Actually the text of the law says that the ambulance also needs to have its siren on. I maintain that it did not, but I'm aware that you don't know the facts etc. etc.
Quote:
It is incorrect to assume that it only applies to intersections if that is what you are asking.
I'm not. I used intersection loosely as in "area where the paths of two vehicles would meet" (as opposed to a designated intersection).

My core question is if a person can be charged with failure to yield if there was no clear indication at the time that the emergency vehicle intended or needed to occupy that area.
Reply With Quote
  #47  
Old 06-18-2013, 09:19 AM
Loach Loach is online now
Guest
 
Join Date: Apr 2003
Quote:
Originally Posted by Fotheringay-Phipps View Post
My core question is if a person can be charged with failure to yield if there was no clear indication at the time that the emergency vehicle intended or needed to occupy that area.
Indication to whom? I'm assuming if the officer felt that way you wouldn't get the ticket. He obviously has a different opinion than you.

You certainly have an argument. I think you have a chance to win. As to if your interpretation of events is correct I can not say. And I will not give you any odds. MV trials are not automatic wins for the cop in this state by any means.
Reply With Quote
  #48  
Old 06-18-2013, 09:35 AM
Fotheringay-Phipps Fotheringay-Phipps is offline
Guest
 
Join Date: Mar 2009
Quote:
Originally Posted by Loach View Post
Indication to whom? I'm assuming if the officer felt that way you wouldn't get the ticket. He obviously has a different opinion than you.
As I said earlier, he seemed to be in a bad mood - he interupted me rather brusquely.

But more significantly, the cop was there with the ambulance and interacting with the situation. He was a lot more familiar with the ambulance's intentions and likely course of action on that basis alone, and what may have seemed obvious to him was not necessarily obvious to someone happening onto the scene.

Quote:
You certainly have an argument. I think you have a chance to win. As to if your interpretation of events is correct I can not say. And I will not give you any odds. MV trials are not automatic wins for the cop in this state by any means.
Thanks - much appreciated.
Reply With Quote
  #49  
Old 07-01-2013, 04:58 PM
Fotheringay-Phipps Fotheringay-Phipps is offline
Guest
 
Join Date: Mar 2009
Update

Lost the case. Cop claimed that while several cars were passing by, the last one was me and I was the only one who actually blocked the ER vehicle.

I disagree with this, but I suppose it's theoretically possible that the cop saw it that way. But one thing he lied outright about was in claiming that I had told him that I never saw the ER vehicle and that's why I passed it. That's ridiculous, and I'm pretty sure he made it up.

While I'm not surprised that I lost the case - I thought going in that I had about a 20% chance - I do think it's frightening that the judge could just declare that the state established its case "beyond reasonable doubt". Could there really be no reasonable doubt as to whether one cop might be wrong about something? Is there no likelihood at all that such a thing could happen?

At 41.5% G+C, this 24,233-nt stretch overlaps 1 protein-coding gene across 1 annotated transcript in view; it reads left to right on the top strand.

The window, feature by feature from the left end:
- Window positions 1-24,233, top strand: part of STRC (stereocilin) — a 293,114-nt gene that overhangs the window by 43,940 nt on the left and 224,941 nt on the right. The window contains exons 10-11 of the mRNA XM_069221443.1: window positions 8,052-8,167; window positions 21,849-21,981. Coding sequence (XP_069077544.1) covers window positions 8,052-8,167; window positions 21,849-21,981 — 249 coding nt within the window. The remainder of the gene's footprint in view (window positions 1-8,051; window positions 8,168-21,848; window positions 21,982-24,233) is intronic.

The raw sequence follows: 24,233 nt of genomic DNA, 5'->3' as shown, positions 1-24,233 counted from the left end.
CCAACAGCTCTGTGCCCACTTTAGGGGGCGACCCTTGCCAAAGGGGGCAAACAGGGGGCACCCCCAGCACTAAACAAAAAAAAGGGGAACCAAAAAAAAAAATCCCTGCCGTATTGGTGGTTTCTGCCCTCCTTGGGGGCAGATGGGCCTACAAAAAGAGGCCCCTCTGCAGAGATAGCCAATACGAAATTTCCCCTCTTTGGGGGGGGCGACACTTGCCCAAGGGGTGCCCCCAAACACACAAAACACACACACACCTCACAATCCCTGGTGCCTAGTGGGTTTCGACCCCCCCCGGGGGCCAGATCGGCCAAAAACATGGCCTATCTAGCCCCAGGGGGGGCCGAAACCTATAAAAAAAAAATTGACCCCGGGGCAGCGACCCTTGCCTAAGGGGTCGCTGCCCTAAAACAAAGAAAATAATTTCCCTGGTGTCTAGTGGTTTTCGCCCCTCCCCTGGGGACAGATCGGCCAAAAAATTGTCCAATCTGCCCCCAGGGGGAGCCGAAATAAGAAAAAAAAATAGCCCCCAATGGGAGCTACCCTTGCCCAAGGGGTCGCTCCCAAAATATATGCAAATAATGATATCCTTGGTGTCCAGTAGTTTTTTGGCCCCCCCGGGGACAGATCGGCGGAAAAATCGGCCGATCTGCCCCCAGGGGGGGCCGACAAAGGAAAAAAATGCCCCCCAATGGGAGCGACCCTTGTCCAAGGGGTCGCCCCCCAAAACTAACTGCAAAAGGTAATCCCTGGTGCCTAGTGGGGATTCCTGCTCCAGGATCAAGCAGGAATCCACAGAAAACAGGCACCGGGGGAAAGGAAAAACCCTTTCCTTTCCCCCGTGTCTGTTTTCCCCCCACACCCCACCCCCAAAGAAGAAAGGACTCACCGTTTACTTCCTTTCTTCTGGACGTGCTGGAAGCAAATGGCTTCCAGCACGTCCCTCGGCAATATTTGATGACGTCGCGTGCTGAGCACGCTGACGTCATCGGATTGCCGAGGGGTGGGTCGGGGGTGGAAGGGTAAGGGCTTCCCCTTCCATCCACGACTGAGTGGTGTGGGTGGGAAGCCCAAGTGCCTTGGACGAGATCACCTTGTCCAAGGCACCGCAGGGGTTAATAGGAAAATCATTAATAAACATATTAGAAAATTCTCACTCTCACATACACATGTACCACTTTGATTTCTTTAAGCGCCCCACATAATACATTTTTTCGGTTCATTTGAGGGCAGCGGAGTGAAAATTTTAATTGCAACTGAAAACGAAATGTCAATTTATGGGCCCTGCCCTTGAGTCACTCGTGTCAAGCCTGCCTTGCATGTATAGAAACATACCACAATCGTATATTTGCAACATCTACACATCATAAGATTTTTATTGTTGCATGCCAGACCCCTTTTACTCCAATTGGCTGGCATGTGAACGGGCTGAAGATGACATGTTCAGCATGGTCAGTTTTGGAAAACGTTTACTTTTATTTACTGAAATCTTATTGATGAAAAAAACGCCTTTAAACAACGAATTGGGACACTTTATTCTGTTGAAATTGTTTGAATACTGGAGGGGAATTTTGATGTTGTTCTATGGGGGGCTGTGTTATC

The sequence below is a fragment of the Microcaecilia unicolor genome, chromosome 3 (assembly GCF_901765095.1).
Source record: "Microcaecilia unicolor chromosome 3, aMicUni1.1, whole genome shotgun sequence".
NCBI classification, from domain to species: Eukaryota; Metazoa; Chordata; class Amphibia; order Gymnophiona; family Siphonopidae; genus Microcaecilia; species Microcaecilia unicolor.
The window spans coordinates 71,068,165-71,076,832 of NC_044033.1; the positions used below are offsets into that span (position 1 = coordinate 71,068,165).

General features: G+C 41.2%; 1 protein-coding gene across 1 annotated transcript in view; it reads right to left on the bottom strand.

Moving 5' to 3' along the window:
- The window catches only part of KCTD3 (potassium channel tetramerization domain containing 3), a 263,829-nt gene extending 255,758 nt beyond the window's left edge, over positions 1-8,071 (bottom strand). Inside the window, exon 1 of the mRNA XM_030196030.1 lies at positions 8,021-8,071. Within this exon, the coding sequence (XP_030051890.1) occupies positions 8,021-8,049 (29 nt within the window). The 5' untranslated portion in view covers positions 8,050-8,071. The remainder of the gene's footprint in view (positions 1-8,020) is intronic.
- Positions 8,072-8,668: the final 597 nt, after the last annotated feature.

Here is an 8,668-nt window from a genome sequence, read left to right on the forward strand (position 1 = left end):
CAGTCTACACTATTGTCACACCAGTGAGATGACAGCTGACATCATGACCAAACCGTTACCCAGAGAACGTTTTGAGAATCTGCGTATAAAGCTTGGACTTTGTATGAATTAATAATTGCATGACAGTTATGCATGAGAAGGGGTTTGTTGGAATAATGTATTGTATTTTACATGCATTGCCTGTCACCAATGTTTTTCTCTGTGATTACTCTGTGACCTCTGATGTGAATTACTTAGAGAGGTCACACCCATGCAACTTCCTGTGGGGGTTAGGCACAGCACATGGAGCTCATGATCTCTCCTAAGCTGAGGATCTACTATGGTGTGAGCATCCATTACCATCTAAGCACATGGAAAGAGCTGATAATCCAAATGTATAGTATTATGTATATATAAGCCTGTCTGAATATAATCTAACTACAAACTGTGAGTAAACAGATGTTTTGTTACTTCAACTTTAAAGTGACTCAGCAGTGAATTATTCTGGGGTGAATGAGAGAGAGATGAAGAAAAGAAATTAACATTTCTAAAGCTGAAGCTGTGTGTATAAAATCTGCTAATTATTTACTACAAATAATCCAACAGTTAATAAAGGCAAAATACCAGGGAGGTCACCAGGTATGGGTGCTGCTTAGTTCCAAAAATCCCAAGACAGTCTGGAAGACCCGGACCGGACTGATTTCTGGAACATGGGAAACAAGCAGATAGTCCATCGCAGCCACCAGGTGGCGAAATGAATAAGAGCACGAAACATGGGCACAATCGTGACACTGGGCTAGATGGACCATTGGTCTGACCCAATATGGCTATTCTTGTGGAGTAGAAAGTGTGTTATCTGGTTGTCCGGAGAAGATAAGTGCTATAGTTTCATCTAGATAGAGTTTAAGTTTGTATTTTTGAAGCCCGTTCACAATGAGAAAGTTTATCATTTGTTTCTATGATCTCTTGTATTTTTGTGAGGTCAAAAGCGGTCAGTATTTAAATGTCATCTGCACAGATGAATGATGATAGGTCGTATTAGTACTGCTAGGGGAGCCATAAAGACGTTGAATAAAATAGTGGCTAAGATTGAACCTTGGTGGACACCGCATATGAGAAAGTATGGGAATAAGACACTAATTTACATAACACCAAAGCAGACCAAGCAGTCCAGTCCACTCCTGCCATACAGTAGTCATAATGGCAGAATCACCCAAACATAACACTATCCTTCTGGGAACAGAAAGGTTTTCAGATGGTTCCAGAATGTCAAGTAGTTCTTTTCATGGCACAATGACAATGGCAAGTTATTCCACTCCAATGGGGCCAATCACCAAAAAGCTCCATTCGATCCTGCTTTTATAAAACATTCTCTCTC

It's like one of these show trials where the verdict is established in advance based on what the system needs in order to work. Fortunately the stakes are not all that high. But it's the same phenomenon.
Reply With Quote
  #50  
Old 07-01-2013, 05:18 PM
pulykamell pulykamell is offline
Charter Member
 
Join Date: May 2000
Location: SW Side, Chicago
Posts: 29,217
Quote:
Originally Posted by Fotheringay-Phipps View Post
I do think it's frightening that the judge could just declare that the state established its case "beyond reasonable doubt".
"Beyond reasonable doubt" is the standard for a criminal conviction, isn't it? Yours wasn't a criminal case, was it? I assume yours was a civil infraction, which is held to a "preponderance of evidence" standard, as far as I know, but I am not a lawyer.
Reply With Quote
Reply

Bookmarks

Thread Tools
Display Modes

Posting Rules
You may not post new threads
You may not post replies
You may not post attachments
You may not edit your posts

BB code is On
Smilies are On
[IMG] code is Off
HTML code is Off

Forum Jump


All times are GMT -5. The time now is 07:03 PM.


Powered by vBulletin® Version 3.8.7
Copyright ©2000 - 2014, vBulletin Solutions, Inc.

Send questions for Cecil Adams to: cecil@chicagoreader.com

Send comments about this website to: webmaster@straightdope.com

Terms of Use / Privacy Policy

Advertise on the Straight Dope!
(Your direct line to thousands of the smartest, hippest people on the planet, plus a few total dipsticks.)

Publishers - interested in subscribing to the Straight Dope?
Write to: sdsubscriptions@chicagoreader.com.

Copyright © 2013 Sun-Times Media, LLC.